Real Estate Agent Magazine Economy and Housing Market NAR Anticipates Slowing Home Price Growth Despite Q3 Expansion

NAR Anticipates Slowing Home Price Growth Despite Q3 Expansion

The third quarter may have marked the end of price surges as increased mortgage rates put a dent in projected property appreciation projections. Read more from NAR’s latest report.

Home prices continued their steady climb during the third quarter of 2018, though this upward trend may finally be coming to an end, according to a quarterly report by the National Association of REALTORS(r). Increases in mortgage rates may have an impact on home price growth – though virtually every major metro saw home prices increase during this time. 46% of NAR-tracked markets even registered double-digit increases!

In the third quarter, the national median price for single-family existing homes rose 8.6% year over year – slower growth than seen in the second quarter when prices surged 14.2% year-on-year. According to NAR Chief Economist Lawrence Yun, further relief can be expected over time as buyers’ capacity continues to impede home price growth; mortgage rates continue their upward march and median income required to purchase typical homes is now $88,300 — almost $40,000 higher than it was prior to pandemic outbreak.

Meanwhile, monthly mortgage payments on an existing single-family home with a 20% down payment increased 50% year over year to reach $1,840 in the third quarter. Furthermore, 30-year fixed-rate mortgage rates now exceed 7% – more than double what they were 12 months prior – prompting house hunters to revisit what their budget allows. A typical family now needs at least $100,000 qualifying income in 59 markets to afford 10% down payments (versus 53 markets during second quarter), whereas families earning under $50,000 qualify in only 17 out of the 50 markets tracked by NAR!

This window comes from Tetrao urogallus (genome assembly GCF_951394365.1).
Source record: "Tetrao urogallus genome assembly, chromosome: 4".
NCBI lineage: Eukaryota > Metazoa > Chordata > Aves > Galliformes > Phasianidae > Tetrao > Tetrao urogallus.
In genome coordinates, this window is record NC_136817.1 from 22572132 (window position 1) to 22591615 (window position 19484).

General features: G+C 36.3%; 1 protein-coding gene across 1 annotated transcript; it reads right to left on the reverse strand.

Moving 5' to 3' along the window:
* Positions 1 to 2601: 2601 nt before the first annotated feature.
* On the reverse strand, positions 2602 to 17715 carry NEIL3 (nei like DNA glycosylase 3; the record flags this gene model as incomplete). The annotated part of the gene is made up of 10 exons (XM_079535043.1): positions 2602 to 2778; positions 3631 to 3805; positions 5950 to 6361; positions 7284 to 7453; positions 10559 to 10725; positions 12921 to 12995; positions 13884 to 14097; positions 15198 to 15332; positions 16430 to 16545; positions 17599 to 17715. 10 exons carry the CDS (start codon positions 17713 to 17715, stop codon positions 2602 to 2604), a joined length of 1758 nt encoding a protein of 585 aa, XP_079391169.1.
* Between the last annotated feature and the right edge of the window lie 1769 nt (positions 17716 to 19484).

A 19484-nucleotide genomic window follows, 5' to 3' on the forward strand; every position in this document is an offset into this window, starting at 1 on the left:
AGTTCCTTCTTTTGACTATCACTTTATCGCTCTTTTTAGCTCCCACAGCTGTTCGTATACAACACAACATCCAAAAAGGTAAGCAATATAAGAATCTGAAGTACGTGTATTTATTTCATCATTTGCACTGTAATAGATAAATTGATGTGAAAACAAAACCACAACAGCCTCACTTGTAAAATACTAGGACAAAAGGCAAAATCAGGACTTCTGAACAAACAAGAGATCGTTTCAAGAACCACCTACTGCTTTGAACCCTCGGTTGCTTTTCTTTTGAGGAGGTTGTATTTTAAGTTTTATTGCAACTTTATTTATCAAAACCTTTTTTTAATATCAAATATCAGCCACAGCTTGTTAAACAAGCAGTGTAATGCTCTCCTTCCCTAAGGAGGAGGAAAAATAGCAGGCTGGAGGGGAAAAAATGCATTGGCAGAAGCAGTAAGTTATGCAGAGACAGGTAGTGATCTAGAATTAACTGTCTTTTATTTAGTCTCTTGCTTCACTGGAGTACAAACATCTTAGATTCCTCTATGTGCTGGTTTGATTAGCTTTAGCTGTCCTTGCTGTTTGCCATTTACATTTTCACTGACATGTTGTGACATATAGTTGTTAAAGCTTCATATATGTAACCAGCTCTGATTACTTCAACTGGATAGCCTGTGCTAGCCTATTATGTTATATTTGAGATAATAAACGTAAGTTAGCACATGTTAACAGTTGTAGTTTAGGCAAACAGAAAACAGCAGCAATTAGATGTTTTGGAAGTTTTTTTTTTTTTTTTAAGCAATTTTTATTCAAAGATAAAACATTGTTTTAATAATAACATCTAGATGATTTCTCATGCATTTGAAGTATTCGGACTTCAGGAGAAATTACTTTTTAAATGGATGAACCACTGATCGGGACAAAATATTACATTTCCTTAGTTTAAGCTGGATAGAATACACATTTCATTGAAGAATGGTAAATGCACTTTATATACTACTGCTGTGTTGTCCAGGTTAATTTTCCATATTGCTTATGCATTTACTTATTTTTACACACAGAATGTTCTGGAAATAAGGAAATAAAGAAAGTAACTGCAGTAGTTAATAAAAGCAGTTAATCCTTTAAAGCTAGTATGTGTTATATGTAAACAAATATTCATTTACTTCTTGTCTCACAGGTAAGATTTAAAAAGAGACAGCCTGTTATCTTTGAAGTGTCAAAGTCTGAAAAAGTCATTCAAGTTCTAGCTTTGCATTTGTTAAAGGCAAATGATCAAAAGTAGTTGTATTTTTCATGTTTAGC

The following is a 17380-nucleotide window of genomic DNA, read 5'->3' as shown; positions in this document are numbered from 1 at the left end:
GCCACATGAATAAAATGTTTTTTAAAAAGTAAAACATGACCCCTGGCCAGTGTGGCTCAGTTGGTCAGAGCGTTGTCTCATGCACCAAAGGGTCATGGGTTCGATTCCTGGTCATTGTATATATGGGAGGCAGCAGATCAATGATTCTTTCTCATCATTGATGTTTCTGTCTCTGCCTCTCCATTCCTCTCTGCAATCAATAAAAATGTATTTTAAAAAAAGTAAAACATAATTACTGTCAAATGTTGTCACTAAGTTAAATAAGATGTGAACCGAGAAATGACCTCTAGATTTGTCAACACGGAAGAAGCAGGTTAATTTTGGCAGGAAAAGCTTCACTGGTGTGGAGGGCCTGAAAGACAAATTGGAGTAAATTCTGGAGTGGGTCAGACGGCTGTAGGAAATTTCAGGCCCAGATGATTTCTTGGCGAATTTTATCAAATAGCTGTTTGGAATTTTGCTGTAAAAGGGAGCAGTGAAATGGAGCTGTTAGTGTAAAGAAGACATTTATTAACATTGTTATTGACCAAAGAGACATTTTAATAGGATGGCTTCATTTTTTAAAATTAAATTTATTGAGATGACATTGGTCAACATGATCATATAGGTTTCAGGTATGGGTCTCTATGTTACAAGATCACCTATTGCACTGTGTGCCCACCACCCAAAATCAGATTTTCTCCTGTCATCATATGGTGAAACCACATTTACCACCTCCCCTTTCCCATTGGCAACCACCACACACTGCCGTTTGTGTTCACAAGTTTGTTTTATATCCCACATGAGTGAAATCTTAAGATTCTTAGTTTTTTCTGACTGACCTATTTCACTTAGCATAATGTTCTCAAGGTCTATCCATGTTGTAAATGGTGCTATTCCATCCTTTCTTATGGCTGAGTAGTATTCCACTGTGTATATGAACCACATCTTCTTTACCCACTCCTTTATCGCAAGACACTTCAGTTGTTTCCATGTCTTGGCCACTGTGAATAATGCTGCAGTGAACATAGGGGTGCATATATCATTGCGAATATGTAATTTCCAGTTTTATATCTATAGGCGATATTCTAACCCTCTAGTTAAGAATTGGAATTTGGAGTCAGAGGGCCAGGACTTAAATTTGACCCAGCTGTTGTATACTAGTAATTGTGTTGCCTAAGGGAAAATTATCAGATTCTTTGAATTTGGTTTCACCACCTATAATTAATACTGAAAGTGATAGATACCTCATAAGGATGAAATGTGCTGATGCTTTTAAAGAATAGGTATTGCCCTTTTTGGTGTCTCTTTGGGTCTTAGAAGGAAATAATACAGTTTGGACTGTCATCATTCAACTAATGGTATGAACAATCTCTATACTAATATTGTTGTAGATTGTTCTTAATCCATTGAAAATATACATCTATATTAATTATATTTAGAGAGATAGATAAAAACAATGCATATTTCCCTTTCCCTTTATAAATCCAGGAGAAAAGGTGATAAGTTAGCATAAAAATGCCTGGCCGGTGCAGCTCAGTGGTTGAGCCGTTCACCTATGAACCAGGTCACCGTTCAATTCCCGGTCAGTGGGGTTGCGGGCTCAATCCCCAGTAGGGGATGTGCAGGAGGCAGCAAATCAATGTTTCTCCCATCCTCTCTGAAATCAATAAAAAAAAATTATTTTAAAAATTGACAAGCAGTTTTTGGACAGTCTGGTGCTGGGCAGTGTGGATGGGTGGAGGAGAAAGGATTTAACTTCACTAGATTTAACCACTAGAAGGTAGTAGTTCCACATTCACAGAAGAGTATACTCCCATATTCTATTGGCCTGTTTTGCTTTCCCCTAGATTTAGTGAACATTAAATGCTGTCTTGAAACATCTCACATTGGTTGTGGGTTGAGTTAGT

First-time home buyers are struggling with these dynamics. A typical starter home worth $338,700 could have a mortgage payment of around $1,808 with 10% down payment – an increase of nearly $600 year over year compared to their counterparts a year ago. First-time buyers usually spend nearly 38% of their income on housing costs; most financial experts consider households financially burdened when spending over 25%.

Where Prices Are Rising Fast Some of the priciest markets, including San Jose and San Francisco areas in California–where median home prices stand at $1.7 million and $1.3 million respectively–could experience some price cooling in coming months, according to Yun. “More expensive markets on the West Coast will likely experience price declines following years of limited homebuilding activity, while those located further inland might still see gains.” “However, Midwest states with relatively affordable homes prices might still experience growth,” according to him.

NAR’s report revealed that the South saw not only the highest market share for sales of existing single-family homes during the third quarter but also experienced the greatest year-over-year appreciation in the country, with prices increasing 11.9% year over year – this surpassing increases of 8.2% for Northeast, 7.4% in West, and 6.6% for Midwest regions.

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